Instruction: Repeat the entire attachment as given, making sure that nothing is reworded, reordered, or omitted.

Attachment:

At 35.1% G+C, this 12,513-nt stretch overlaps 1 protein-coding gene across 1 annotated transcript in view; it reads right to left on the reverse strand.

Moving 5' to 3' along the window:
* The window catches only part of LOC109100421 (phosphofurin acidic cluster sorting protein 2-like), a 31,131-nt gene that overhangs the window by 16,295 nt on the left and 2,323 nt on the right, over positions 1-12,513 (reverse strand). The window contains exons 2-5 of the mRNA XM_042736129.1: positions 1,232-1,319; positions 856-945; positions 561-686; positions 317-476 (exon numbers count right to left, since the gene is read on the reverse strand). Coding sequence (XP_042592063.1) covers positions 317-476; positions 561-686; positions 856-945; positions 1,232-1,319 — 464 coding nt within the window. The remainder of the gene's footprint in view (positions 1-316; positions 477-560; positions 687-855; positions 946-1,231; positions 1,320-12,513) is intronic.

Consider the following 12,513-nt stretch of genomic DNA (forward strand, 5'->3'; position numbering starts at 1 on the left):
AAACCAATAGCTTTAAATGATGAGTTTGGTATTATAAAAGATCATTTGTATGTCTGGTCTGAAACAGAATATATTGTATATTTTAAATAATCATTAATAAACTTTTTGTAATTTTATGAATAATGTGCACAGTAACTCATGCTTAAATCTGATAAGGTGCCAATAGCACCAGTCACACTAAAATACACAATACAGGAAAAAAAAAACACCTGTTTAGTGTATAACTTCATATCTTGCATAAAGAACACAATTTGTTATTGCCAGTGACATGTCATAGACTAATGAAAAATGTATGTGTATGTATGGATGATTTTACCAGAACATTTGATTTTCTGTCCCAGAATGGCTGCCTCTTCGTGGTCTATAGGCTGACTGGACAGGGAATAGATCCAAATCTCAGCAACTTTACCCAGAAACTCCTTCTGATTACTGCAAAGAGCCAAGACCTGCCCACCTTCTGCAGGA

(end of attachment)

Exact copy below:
At 35.1% G+C, this 12,513-nt stretch overlaps 1 protein-coding gene across 1 annotated transcript in view; it reads right to left on the reverse strand.

Moving 5' to 3' along the window:
* The window catches only part of LOC109100421 (phosphofurin acidic cluster sorting protein 2-like), a 31,131-nt gene that overhangs the window by 16,295 nt on the left and 2,323 nt on the right, over positions 1-12,513 (reverse strand). The window contains exons 2-5 of the mRNA XM_042736129.1: positions 1,232-1,319; positions 856-945; positions 561-686; positions 317-476 (exon numbers count right to left, since the gene is read on the reverse strand). Coding sequence (XP_042592063.1) covers positions 317-476; positions 561-686; positions 856-945; positions 1,232-1,319 — 464 coding nt within the window. The remainder of the gene's footprint in view (positions 1-316; positions 477-560; positions 687-855; positions 946-1,231; positions 1,320-12,513) is intronic.

Consider the following 12,513-nt stretch of genomic DNA (forward strand, 5'->3'; position numbering starts at 1 on the left):
AAACCAATAGCTTTAAATGATGAGTTTGGTATTATAAAAGATCATTTGTATGTCTGGTCTGAAACAGAATATATTGTATATTTTAAATAATCATTAATAAACTTTTTGTAATTTTATGAATAATGTGCACAGTAACTCATGCTTAAATCTGATAAGGTGCCAATAGCACCAGTCACACTAAAATACACAATACAGGAAAAAAAAAACACCTGTTTAGTGTATAACTTCATATCTTGCATAAAGAACACAATTTGTTATTGCCAGTGACATGTCATAGACTAATGAAAAATGTATGTGTATGTATGGATGATTTTACCAGAACATTTGATTTTCTGTCCCAGAATGGCTGCCTCTTCGTGGTCTATAGGCTGACTGGACAGGGAATAGATCCAAATCTCAGCAACTTTACCCAGAAACTCCTTCTGATTACTGCAAAGAGCCAAGACCTGCCCACCTTCTGCAGGA